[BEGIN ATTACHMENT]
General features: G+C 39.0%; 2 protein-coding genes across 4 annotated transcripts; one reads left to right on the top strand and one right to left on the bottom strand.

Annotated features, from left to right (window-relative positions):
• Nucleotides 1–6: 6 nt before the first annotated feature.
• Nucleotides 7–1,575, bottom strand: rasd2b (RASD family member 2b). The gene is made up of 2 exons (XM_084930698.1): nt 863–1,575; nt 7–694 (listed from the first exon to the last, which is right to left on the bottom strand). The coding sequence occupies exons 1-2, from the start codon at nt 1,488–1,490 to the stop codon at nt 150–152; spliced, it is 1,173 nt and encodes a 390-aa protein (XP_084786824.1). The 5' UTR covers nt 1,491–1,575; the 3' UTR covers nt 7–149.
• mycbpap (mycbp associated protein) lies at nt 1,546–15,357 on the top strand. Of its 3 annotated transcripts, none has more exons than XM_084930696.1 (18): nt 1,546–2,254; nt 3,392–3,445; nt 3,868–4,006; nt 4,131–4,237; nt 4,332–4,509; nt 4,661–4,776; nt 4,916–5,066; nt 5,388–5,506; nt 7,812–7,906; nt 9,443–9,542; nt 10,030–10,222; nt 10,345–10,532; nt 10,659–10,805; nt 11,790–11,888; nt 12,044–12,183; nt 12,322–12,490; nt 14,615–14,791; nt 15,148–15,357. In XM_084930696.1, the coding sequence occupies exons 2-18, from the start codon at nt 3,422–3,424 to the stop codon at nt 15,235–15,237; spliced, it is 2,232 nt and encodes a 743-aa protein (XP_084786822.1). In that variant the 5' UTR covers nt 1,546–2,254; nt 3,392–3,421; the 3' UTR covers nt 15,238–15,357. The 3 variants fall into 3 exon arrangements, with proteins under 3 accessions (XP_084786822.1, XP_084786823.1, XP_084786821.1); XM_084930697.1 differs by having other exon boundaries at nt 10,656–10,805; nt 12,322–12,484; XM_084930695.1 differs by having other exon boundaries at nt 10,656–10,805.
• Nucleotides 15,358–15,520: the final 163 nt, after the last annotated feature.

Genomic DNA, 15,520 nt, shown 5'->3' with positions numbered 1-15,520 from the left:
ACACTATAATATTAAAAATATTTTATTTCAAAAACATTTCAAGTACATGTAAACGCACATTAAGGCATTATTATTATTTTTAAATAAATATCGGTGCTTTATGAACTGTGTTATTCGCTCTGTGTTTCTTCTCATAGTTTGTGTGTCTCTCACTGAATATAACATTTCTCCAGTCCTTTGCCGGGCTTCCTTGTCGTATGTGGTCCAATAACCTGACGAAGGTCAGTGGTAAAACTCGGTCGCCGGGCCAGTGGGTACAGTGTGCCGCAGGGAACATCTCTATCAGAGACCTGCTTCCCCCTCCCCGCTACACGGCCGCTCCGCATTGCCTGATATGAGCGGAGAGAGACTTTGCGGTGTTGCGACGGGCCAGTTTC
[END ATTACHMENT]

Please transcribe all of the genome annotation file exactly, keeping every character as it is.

General features: G+C 39.0%; 2 protein-coding genes across 4 annotated transcripts; one reads left to right on the top strand and one right to left on the bottom strand.

Annotated features, from left to right (window-relative positions):
• Nucleotides 1–6: 6 nt before the first annotated feature.
• Nucleotides 7–1,575, bottom strand: rasd2b (RASD family member 2b). The gene is made up of 2 exons (XM_084930698.1): nt 863–1,575; nt 7–694 (listed from the first exon to the last, which is right to left on the bottom strand). The coding sequence occupies exons 1-2, from the start codon at nt 1,488–1,490 to the stop codon at nt 150–152; spliced, it is 1,173 nt and encodes a 390-aa protein (XP_084786824.1). The 5' UTR covers nt 1,491–1,575; the 3' UTR covers nt 7–149.
• mycbpap (mycbp associated protein) lies at nt 1,546–15,357 on the top strand. Of its 3 annotated transcripts, none has more exons than XM_084930696.1 (18): nt 1,546–2,254; nt 3,392–3,445; nt 3,868–4,006; nt 4,131–4,237; nt 4,332–4,509; nt 4,661–4,776; nt 4,916–5,066; nt 5,388–5,506; nt 7,812–7,906; nt 9,443–9,542; nt 10,030–10,222; nt 10,345–10,532; nt 10,659–10,805; nt 11,790–11,888; nt 12,044–12,183; nt 12,322–12,490; nt 14,615–14,791; nt 15,148–15,357. In XM_084930696.1, the coding sequence occupies exons 2-18, from the start codon at nt 3,422–3,424 to the stop codon at nt 15,235–15,237; spliced, it is 2,232 nt and encodes a 743-aa protein (XP_084786822.1). In that variant the 5' UTR covers nt 1,546–2,254; nt 3,392–3,421; the 3' UTR covers nt 15,238–15,357. The 3 variants fall into 3 exon arrangements, with proteins under 3 accessions (XP_084786822.1, XP_084786823.1, XP_084786821.1); XM_084930697.1 differs by having other exon boundaries at nt 10,656–10,805; nt 12,322–12,484; XM_084930695.1 differs by having other exon boundaries at nt 10,656–10,805.
• Nucleotides 15,358–15,520: the final 163 nt, after the last annotated feature.

Genomic DNA, 15,520 nt, shown 5'->3' with positions numbered 1-15,520 from the left:
ACACTATAATATTAAAAATATTTTATTTCAAAAACATTTCAAGTACATGTAAACGCACATTAAGGCATTATTATTATTTTTAAATAAATATCGGTGCTTTATGAACTGTGTTATTCGCTCTGTGTTTCTTCTCATAGTTTGTGTGTCTCTCACTGAATATAACATTTCTCCAGTCCTTTGCCGGGCTTCCTTGTCGTATGTGGTCCAATAACCTGACGAAGGTCAGTGGTAAAACTCGGTCGCCGGGCCAGTGGGTACAGTGTGCCGCAGGGAACATCTCTATCAGAGACCTGCTTCCCCCTCCCCGCTACACGGCCGCTCCGCATTGCCTGATATGAGCGGAGAGAGACTTTGCGGTGTTGCGACGGGCCAGTTTC